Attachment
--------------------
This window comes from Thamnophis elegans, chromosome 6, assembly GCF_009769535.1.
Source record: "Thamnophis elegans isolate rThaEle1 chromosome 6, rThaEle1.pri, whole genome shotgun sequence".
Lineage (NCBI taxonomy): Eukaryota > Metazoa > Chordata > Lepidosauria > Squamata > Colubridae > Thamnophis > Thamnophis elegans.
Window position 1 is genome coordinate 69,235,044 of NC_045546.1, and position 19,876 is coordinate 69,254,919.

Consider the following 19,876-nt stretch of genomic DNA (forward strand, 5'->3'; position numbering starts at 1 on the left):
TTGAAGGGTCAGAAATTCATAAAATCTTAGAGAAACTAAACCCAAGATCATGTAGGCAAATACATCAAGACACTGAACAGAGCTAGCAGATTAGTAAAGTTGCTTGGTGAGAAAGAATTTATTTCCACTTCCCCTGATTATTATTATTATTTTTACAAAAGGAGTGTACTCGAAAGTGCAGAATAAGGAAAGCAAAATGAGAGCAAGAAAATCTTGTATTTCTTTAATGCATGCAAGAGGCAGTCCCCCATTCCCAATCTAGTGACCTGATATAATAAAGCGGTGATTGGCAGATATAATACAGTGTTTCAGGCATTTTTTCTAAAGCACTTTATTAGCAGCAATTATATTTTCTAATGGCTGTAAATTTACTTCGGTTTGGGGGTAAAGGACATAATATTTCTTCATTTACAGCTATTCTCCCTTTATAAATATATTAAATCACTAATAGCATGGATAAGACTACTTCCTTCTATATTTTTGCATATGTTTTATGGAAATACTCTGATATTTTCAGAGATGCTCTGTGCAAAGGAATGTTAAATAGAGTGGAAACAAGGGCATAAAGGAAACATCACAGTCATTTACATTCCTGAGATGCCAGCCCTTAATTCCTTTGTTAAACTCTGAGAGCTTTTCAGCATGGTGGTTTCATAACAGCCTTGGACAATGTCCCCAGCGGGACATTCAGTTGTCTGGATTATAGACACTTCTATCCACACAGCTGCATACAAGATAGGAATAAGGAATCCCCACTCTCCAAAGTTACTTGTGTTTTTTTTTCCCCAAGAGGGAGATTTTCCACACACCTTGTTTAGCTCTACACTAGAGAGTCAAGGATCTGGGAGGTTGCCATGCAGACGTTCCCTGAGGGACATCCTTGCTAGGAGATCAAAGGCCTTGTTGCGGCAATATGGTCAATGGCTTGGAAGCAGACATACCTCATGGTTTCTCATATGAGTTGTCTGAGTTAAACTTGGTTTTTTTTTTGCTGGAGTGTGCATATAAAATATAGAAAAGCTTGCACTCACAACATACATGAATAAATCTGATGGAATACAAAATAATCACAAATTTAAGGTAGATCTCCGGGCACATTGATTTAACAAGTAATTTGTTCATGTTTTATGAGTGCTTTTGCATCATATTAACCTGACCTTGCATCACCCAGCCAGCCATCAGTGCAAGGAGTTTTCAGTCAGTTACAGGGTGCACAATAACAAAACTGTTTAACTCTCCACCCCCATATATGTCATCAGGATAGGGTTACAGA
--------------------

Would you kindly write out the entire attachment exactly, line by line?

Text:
This window comes from Thamnophis elegans, chromosome 6, assembly GCF_009769535.1.
Source record: "Thamnophis elegans isolate rThaEle1 chromosome 6, rThaEle1.pri, whole genome shotgun sequence".
Lineage (NCBI taxonomy): Eukaryota > Metazoa > Chordata > Lepidosauria > Squamata > Colubridae > Thamnophis > Thamnophis elegans.
Window position 1 is genome coordinate 69,235,044 of NC_045546.1, and position 19,876 is coordinate 69,254,919.

Consider the following 19,876-nt stretch of genomic DNA (forward strand, 5'->3'; position numbering starts at 1 on the left):
TTGAAGGGTCAGAAATTCATAAAATCTTAGAGAAACTAAACCCAAGATCATGTAGGCAAATACATCAAGACACTGAACAGAGCTAGCAGATTAGTAAAGTTGCTTGGTGAGAAAGAATTTATTTCCACTTCCCCTGATTATTATTATTATTTTTACAAAAGGAGTGTACTCGAAAGTGCAGAATAAGGAAAGCAAAATGAGAGCAAGAAAATCTTGTATTTCTTTAATGCATGCAAGAGGCAGTCCCCCATTCCCAATCTAGTGACCTGATATAATAAAGCGGTGATTGGCAGATATAATACAGTGTTTCAGGCATTTTTTCTAAAGCACTTTATTAGCAGCAATTATATTTTCTAATGGCTGTAAATTTACTTCGGTTTGGGGGTAAAGGACATAATATTTCTTCATTTACAGCTATTCTCCCTTTATAAATATATTAAATCACTAATAGCATGGATAAGACTACTTCCTTCTATATTTTTGCATATGTTTTATGGAAATACTCTGATATTTTCAGAGATGCTCTGTGCAAAGGAATGTTAAATAGAGTGGAAACAAGGGCATAAAGGAAACATCACAGTCATTTACATTCCTGAGATGCCAGCCCTTAATTCCTTTGTTAAACTCTGAGAGCTTTTCAGCATGGTGGTTTCATAACAGCCTTGGACAATGTCCCCAGCGGGACATTCAGTTGTCTGGATTATAGACACTTCTATCCACACAGCTGCATACAAGATAGGAATAAGGAATCCCCACTCTCCAAAGTTACTTGTGTTTTTTTTTCCCCAAGAGGGAGATTTTCCACACACCTTGTTTAGCTCTACACTAGAGAGTCAAGGATCTGGGAGGTTGCCATGCAGACGTTCCCTGAGGGACATCCTTGCTAGGAGATCAAAGGCCTTGTTGCGGCAATATGGTCAATGGCTTGGAAGCAGACATACCTCATGGTTTCTCATATGAGTTGTCTGAGTTAAACTTGGTTTTTTTTTTGCTGGAGTGTGCATATAAAATATAGAAAAGCTTGCACTCACAACATACATGAATAAATCTGATGGAATACAAAATAATCACAAATTTAAGGTAGATCTCCGGGCACATTGATTTAACAAGTAATTTGTTCATGTTTTATGAGTGCTTTTGCATCATATTAACCTGACCTTGCATCACCCAGCCAGCCATCAGTGCAAGGAGTTTTCAGTCAGTTACAGGGTGCACAATAACAAAACTGTTTAACTCTCCACCCCCATATATGTCATCAGGATAGGGTTACAGA